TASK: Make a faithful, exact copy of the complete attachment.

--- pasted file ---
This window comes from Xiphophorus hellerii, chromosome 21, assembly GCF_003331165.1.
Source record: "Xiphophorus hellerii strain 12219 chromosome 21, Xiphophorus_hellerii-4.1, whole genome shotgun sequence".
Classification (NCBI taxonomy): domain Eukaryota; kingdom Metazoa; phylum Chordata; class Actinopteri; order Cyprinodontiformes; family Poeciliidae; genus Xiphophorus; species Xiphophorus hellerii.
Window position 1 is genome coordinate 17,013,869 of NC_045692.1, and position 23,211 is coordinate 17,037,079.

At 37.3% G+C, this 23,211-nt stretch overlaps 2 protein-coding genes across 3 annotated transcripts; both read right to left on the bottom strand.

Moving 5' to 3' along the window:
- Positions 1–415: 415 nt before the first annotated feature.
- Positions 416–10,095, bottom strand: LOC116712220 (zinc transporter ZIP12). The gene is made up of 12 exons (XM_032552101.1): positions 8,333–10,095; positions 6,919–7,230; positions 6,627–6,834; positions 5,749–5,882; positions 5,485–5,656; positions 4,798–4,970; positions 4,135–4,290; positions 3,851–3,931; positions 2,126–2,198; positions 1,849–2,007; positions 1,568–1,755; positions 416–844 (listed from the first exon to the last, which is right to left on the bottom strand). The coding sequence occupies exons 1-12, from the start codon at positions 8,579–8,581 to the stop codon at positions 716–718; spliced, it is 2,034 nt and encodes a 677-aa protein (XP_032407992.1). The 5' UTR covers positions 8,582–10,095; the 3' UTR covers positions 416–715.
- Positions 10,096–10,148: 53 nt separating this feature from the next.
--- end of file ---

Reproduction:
This window comes from Xiphophorus hellerii, chromosome 21, assembly GCF_003331165.1.
Source record: "Xiphophorus hellerii strain 12219 chromosome 21, Xiphophorus_hellerii-4.1, whole genome shotgun sequence".
Classification (NCBI taxonomy): domain Eukaryota; kingdom Metazoa; phylum Chordata; class Actinopteri; order Cyprinodontiformes; family Poeciliidae; genus Xiphophorus; species Xiphophorus hellerii.
Window position 1 is genome coordinate 17,013,869 of NC_045692.1, and position 23,211 is coordinate 17,037,079.

At 37.3% G+C, this 23,211-nt stretch overlaps 2 protein-coding genes across 3 annotated transcripts; both read right to left on the bottom strand.

Moving 5' to 3' along the window:
- Positions 1–415: 415 nt before the first annotated feature.
- Positions 416–10,095, bottom strand: LOC116712220 (zinc transporter ZIP12). The gene is made up of 12 exons (XM_032552101.1): positions 8,333–10,095; positions 6,919–7,230; positions 6,627–6,834; positions 5,749–5,882; positions 5,485–5,656; positions 4,798–4,970; positions 4,135–4,290; positions 3,851–3,931; positions 2,126–2,198; positions 1,849–2,007; positions 1,568–1,755; positions 416–844 (listed from the first exon to the last, which is right to left on the bottom strand). The coding sequence occupies exons 1-12, from the start codon at positions 8,579–8,581 to the stop codon at positions 716–718; spliced, it is 2,034 nt and encodes a 677-aa protein (XP_032407992.1). The 5' UTR covers positions 8,582–10,095; the 3' UTR covers positions 416–715.
- Positions 10,096–10,148: 53 nt separating this feature from the next.